United States v. Lee sought to argue that the federal government had sovereign immunity under traditional English law and thus could not be sued by individuals. The government lawyers also aimed to throw out established U.S. law in the form of officer suits, basically the only legal recourse private citizens had to press claims against the federal government [Lee's case named two officers of the government and the occupants of the freedman's village]. By a 5-4 vote, the high court, all Republican appointees, ruled against the government, the majority opinion reinforcing the previously unsettled notion that the law of the land applies to citizens and government officials alike. While the closeness of the vote also undoubtedly reflected lingering bitterness from the Civil War, the court's minority opinion that the federal government had absolute sovereign immunity for executive action would have had a chilling effect on individual property rights. The fact that aggrieved citizens had the ability to petition Congress for redress was acknowledged by all objective observers as useless in practice and not at all analogous to the English petition right. By placing the government's actions, in times of peace and war, subject to judicial review, United State v. Lee was both a personal triumph for Lee and a landmark case for the rights protections of all citizens.
As one might imagine, there were instances of northern public dissent to the court's ruling, but the result of the case was widely lauded by newspapers from both sections. Gaughan quite reasonably views the case as a symbol of sectional reconciliation, a demonstration that former Confederates could expect justice from federal courts. One thought experiment not explored by the author was the possibility that, if after a long and bloody war nine Republican Supreme Court justices could rule against a Republican government and for a prominent ex-Rebel, then there existed before the war an excellent chance the South could have secured their "rights" as they saw them through judicial means rather than resorting to secession. But hindsight is 20/20. The narrative of The Last Battle of the Civil War brings to light in effective scholarly fashion a greatly underappreciated event of American jurisprudence and is richly deserving of a wide readership.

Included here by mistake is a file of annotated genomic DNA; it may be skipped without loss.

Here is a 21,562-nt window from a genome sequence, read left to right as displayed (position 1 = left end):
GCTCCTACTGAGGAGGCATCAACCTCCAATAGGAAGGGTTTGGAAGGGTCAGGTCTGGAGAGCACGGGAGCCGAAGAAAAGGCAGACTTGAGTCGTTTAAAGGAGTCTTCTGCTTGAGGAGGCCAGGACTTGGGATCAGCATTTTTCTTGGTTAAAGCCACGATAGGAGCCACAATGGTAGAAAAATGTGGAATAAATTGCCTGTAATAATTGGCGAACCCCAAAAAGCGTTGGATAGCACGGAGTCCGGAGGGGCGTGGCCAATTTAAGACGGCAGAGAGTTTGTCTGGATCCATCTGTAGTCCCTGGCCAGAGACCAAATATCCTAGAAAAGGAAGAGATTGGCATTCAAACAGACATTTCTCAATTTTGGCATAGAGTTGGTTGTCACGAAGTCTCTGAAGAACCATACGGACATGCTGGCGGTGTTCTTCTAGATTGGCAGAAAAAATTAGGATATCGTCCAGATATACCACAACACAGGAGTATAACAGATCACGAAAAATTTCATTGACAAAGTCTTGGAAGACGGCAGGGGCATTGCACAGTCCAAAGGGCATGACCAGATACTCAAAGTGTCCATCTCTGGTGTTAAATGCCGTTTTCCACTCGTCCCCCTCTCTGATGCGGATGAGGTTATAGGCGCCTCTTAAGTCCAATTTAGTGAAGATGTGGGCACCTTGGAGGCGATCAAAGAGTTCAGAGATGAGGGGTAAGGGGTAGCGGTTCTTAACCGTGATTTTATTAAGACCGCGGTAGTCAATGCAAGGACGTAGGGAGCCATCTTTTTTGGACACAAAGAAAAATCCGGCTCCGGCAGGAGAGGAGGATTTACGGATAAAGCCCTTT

More CWBA reviews of LSU Press titles:
* Confederate Guerrilla: Champ Ferguson and the Civil War in Appalachia
* Lincoln and Citizens' Rights in Civil War Missouri: Balancing Freedom and Security
* War No More: The Antiwar Impulse in American Literature, 1861-1914
* Isham G. Harris of Tennessee: Confederate Governor and United States Senator
* Executing Daniel Bright: Race, Loyalty, and Guerrilla Violence in a Coastal Carolina Community 1861-1865
* Mosquito Soldiers: Malaria, Yellow Fever, and the Course of the American Civil War
* Homegrown Yankees: Tennessee's Union Cavalry in the Civil War
* John Bankhead Magruder: A Military Reappraisal
* A Wisconsin Yankee in the Confederate Bayou Country: The Civil War Reminiscences of a Union General
* Bleeding Borders: Race, Gender, and Violence in Pre-Civil War Kansas
* Jefferson Davis and the Civil War Era
* Where Men Only Dare to Go Or the Story of a Boy Company, C.S.A.
* Encyclopedia of Civil War Shipwrecks
* Walker’s Texas Division, C.S.A.: Greyhounds of the Trans-Mississippi
* The Confederate Cherokees: John Drew's Regiment of Mounted Rifles
* A Crisis In Confederate Command: Edmund Kirby Smith, Richard Taylor, And The Army Of The Trans-Mississippi
* The Fredericksburg Campaign: Winter War on the Rappahannock